Tom Ford makeup: the review
With shades called "Love Bruise" and "Lost Cherry," Tom Ford's full makeup collection has finally landed in Bergdorf Goodman and Neiman Marcus stores, where it is being sold exclusively. And the products don't disappoint. They are among the most expensive on the market ($48 for a lipstick, $75 for foundation). But the last time we spoke, Ford told me he had not experienced any price resistance, and WWD reported that he sold $52,000 in one night during a personal appearance to promote the line at New York's Bergdorf Goodman this month.
Let's start with the packaging. The black and gold lacquer tubes and compacts are as sleek and elegant as a luxe handbag. But it's what's inside that really matters. For me, one of the star products is the Traceless Foundation Stick ($78). Really a foundation and concealer in one, it glides across the face like an ice cube -- smooth and cool to the touch. It would be a great thing to have in your purse for touch-ups during the day, or to use as a complement to the Traceless Liquid Foundation ($75), which is so lightweight it's feels more like a moisturizer on the face than a traditional foundation.
The collection is based on the concept of layering color, as in, you control how sheer or matte you want the color by how much you layer on. A lot of cosmetics claim to have this quality, but Ford's really seem to, particularly the shadows in the Eye Color Quads, which include four colors in sheer sparkle, satin, shimmer and matte finishes. They can also be turned into eyeliner by wetting the liner applicator brush included. (One note: I found the shadow particles did occasionally irritate my eyes when I had my contacts in.)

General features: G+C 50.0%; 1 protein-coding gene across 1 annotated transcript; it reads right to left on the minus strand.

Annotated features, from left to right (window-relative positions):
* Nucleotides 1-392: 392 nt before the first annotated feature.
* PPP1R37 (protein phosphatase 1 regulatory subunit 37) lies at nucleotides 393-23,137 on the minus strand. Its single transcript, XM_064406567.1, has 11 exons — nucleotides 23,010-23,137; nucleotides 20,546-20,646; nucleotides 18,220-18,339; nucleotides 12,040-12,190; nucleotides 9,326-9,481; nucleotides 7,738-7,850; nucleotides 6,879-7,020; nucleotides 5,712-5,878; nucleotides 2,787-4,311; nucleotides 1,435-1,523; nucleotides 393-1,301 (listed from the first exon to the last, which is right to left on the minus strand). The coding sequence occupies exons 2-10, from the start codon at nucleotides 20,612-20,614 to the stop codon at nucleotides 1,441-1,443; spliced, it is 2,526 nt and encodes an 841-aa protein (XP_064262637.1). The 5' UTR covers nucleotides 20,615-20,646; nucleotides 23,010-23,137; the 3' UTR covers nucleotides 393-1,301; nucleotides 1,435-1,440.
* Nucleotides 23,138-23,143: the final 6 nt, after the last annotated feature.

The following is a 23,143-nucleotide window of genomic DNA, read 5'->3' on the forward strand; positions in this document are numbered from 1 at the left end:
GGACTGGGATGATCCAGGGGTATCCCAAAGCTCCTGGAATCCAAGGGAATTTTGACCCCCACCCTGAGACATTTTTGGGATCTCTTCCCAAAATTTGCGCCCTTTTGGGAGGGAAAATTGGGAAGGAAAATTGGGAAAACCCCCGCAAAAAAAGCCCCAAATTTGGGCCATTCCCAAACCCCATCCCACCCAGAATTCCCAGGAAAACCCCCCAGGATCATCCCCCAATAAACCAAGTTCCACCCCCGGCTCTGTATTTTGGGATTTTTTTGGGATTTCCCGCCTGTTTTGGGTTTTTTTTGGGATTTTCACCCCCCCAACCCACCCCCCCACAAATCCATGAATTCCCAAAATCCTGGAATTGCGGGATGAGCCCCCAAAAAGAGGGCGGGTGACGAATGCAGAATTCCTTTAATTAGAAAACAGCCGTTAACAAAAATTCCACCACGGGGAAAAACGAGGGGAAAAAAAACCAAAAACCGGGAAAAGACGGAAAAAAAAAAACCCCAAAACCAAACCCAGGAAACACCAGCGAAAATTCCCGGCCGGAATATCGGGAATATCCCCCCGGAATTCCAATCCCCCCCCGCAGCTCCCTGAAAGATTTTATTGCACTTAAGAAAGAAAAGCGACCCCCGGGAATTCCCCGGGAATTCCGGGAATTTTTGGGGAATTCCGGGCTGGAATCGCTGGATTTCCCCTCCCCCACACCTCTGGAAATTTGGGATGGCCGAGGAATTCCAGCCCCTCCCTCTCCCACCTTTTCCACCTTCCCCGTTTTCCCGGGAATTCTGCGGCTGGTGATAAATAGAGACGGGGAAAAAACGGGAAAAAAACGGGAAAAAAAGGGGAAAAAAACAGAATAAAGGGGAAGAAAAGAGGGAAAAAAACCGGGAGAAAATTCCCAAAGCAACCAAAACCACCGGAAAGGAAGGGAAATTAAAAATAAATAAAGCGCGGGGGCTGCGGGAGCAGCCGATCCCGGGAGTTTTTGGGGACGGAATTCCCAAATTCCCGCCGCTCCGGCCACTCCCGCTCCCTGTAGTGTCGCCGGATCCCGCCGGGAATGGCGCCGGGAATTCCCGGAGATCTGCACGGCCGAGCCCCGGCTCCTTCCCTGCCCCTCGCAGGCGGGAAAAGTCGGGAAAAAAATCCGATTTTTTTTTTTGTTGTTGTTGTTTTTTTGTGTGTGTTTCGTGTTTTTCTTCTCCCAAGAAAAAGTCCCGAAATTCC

The lipsticks (which debuted in 2010) have garnered a lot of buzz, particularly the "Cherry Lush" red. They provide intense color but are not drying. And the Lip Lacquer Vinyl ($30) is an ingenious pearlized top gloss that softens any of the lipstick colors or can be worn alone. The Ultra Shine lip glosses ($45) have a pleasant surface tackiness that offers staying power but don't feel sticky. My favorite shade is "Wet Violet," which can be a sheer purple or intense plum depending on how thick you brush it on.
I've heard raves from makeup artists about the Shade & Illuminate cream compact ($75, designed to create shadows on the face that give the illusion of model-worthy cheekbones and contoured eyes), as well as the Illuminating Protective Primer ($70), which is a color prep/skin retexturizing treatment hybrid. But I haven't had a chance to try those yet. The Noir Absolu ($35) also looks interesting. It's a black pigmented gel that can be swept across the lid to create a smoky eye effect or used with a brush as an eyeliner. (The collection is also available online at NeimanMarcus.com.)
The names of the colors are as naughty as you'd expect from Ford, who built his reputation on a sexy, Studio 54, 1970s-meets-1990s hedonism, and who has admitted to wearing makeup himself. But when you're stepping out in "Violet Fatale" lipstick, "Wicked" cheek color, "Golden Mink" eyeshadow and "Viper" nails, you can't help but feel like a disco goddess.
Photo credit: Tom Ford Beauty